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Released: February 28, 1995

Rating: 3.545 (average of 15 ratings)

Genre: heartland rock

Quotable: --

Album Tracks:

  1. The Ghost of Tom Joad [4:23]
  2. Straight Time [3:25]
  3. Highway 29 [3:39]
  4. Youngstown [3:52]
  5. Sinaloa Cowboys [3:51]
  6. The Line [5:14]
  7. Balboa Park [3:19]
  8. Dry Lightning [3:30]
  9. The New Timer [5:45]
  10. Across the Border [5:24]
  11. Galveston Bay [5:04]
  12. My Best Was Never Good Enough [2:00]
All songs written by Bruce Springsteen.

Total Running Time: 49:26


sales in U.S. only 640,000
sales in U.K. only - estimated 100,000
sales in all of Europe as determined by IFPI – click here to go to their site. 1 million
sales worldwide - estimated 3 million


peak on U.S. Billboard album chart 11
peak on U.K. album chart 16

Singles/Hit Songs:

  • The Ghost of Tom Joad (5/4/96) #26 UK

The Ghost of Tom Joad
Bruce Springsteen
“In 1982, with Ronald Reagan in the White House and much of America torn between a newly fierce patriotism and the dispassionate conservatism of the dawning ‘Greed Is Good’ era, a number of roots-oriented rock musicians began examining the State of the Union in song, and one of the most powerful albums to come out of this movement was Bruce Springsteen's stark, home-recorded masterpiece Nebraska. In 1995, Bill Clinton was president, America was congratulating itself for a new era of high-tech peace and prosperity, and Springsteen returned to the themes and approach of Nebraska with The Ghost of Tom Joad, an album that suggested little had changed in the past thirteen years – except Americans had gotten better at ignoring the increasingly sharp divide between the rich and the poor, and that illegal aliens who had come to America looking for the fabled land of Milk and Honey were being forced to shoulder a heavy and dangerous burden in America's underground economy. With several of its songs drawn directly from news stories, The Ghost of Tom Joad is more explicitly political than Nebraska (more so than anything in Springsteen's catalog, for that matter), and while the arrangements are more full-bodied than those on Nebraska (five cuts feature a full band), the production and the overall tone is, if anything, even starker and more low-key, with the lyrics all the more powerful for their spare backdrops. While there's an undertow of bitterness in this album's tales of an America that has turned its back on the working class and the foreign-born, there's also a tremendous compassion in songs like The Line, Sinaloa Cowboys, Balboa Park, and the title cut, which lend their subjects a dignity fate failed to give them. Individually, these songs, either angry or plaintive, are clean and expertly drawn tales of life along this nation's margins, and their cumulative effect is nothing short of heart-breaking; anyone who pegged Springsteen as a zealously patriotic conservative in the wake of the widely misunderstood Born in the U.S.A. needs to hear this disc. The Ghost of Tom Joad failed to find the same audience (or the same wealth of media attention) that embraced Nebraska, but on it's own terms it's a striking and powerful album, and certainly one of Springsteen's most deeply personal works” (Deming).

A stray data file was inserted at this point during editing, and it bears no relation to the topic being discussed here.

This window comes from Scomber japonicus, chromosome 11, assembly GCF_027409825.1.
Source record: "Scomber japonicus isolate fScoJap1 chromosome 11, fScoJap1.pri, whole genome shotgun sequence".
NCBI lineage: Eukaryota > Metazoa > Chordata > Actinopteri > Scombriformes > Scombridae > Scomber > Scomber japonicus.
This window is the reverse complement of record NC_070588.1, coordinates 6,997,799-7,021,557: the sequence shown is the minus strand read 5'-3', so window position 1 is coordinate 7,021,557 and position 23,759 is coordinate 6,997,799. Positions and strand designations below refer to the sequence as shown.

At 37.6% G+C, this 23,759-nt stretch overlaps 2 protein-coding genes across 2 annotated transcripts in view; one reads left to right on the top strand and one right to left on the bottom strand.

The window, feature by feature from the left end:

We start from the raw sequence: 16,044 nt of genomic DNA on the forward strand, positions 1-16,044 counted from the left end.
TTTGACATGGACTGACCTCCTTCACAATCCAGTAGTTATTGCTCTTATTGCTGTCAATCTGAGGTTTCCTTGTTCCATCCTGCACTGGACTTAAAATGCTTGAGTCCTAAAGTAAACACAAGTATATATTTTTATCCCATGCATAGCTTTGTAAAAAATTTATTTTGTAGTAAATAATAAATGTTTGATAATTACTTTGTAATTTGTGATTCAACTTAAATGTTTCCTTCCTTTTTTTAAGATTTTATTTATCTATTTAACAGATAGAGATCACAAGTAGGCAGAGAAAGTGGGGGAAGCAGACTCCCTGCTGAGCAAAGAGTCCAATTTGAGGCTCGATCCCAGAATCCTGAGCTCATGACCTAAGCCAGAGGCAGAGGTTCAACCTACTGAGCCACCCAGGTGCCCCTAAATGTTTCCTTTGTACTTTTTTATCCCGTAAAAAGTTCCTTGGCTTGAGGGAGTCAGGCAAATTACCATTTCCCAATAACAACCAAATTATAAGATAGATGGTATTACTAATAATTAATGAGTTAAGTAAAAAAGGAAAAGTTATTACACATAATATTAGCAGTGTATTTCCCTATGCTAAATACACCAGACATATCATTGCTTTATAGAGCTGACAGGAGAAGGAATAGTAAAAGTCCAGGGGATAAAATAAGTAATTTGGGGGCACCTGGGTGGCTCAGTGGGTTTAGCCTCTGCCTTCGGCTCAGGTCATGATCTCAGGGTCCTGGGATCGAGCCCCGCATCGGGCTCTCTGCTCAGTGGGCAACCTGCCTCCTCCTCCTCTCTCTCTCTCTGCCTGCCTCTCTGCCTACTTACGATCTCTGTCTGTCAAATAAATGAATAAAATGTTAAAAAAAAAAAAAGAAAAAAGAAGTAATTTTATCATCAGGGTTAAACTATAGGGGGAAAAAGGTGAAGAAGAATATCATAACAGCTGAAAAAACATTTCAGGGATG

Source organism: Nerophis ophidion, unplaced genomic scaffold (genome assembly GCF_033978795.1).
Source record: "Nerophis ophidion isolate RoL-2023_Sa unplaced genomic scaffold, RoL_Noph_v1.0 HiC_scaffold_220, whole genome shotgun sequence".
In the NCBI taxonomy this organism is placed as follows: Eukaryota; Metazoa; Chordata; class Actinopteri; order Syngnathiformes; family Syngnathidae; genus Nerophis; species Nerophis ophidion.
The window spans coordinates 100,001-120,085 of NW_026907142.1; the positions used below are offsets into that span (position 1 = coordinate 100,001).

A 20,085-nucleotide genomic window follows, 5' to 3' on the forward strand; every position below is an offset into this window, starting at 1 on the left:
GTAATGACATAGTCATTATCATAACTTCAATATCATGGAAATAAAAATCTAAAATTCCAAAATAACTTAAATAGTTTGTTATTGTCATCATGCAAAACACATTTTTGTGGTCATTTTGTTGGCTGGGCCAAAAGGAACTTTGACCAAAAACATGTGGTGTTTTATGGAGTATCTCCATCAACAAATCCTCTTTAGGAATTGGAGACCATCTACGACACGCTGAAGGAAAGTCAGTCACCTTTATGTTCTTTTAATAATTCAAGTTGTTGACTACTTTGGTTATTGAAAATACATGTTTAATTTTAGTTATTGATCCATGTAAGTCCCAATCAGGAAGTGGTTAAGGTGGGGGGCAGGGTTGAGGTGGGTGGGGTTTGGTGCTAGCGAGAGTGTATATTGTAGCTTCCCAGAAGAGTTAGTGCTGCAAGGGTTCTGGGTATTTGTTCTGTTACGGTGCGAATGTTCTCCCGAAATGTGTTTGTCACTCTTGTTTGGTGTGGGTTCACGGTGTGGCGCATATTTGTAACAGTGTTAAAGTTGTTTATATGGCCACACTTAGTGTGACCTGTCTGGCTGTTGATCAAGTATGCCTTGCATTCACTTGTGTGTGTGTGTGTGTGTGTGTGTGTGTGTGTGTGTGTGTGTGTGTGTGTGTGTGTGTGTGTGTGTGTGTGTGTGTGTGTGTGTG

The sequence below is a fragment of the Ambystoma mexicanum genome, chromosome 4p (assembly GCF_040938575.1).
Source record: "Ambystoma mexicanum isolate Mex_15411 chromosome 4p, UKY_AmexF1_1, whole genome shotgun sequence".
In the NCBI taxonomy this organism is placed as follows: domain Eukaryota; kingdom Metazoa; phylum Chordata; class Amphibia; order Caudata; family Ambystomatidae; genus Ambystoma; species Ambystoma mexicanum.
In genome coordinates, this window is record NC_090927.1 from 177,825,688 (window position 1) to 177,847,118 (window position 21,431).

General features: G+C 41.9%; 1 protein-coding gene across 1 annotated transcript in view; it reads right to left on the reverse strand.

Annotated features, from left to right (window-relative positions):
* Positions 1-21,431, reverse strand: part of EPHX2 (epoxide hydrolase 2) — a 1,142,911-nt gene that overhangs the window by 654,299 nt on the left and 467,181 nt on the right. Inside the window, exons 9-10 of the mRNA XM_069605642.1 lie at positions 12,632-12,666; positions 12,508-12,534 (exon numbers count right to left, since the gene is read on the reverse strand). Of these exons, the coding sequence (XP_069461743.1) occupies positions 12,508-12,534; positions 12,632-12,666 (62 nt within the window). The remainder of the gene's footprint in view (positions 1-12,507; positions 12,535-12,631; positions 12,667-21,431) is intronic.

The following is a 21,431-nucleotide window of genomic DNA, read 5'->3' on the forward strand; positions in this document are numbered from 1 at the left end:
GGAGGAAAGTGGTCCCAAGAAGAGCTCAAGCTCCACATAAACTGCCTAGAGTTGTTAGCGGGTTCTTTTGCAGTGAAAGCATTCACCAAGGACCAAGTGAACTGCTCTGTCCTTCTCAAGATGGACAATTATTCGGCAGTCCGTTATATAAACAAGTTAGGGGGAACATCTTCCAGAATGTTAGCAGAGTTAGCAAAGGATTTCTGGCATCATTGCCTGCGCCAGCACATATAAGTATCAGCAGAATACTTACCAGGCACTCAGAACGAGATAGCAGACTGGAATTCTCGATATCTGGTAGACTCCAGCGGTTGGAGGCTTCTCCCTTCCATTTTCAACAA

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Related DMDB Links:

Previous Album: Greatest Hits (compilation: 1975-95) Bruce Springsteen’s DMDB page Next Album: The Rising (2002)

Last updated March 29, 2008.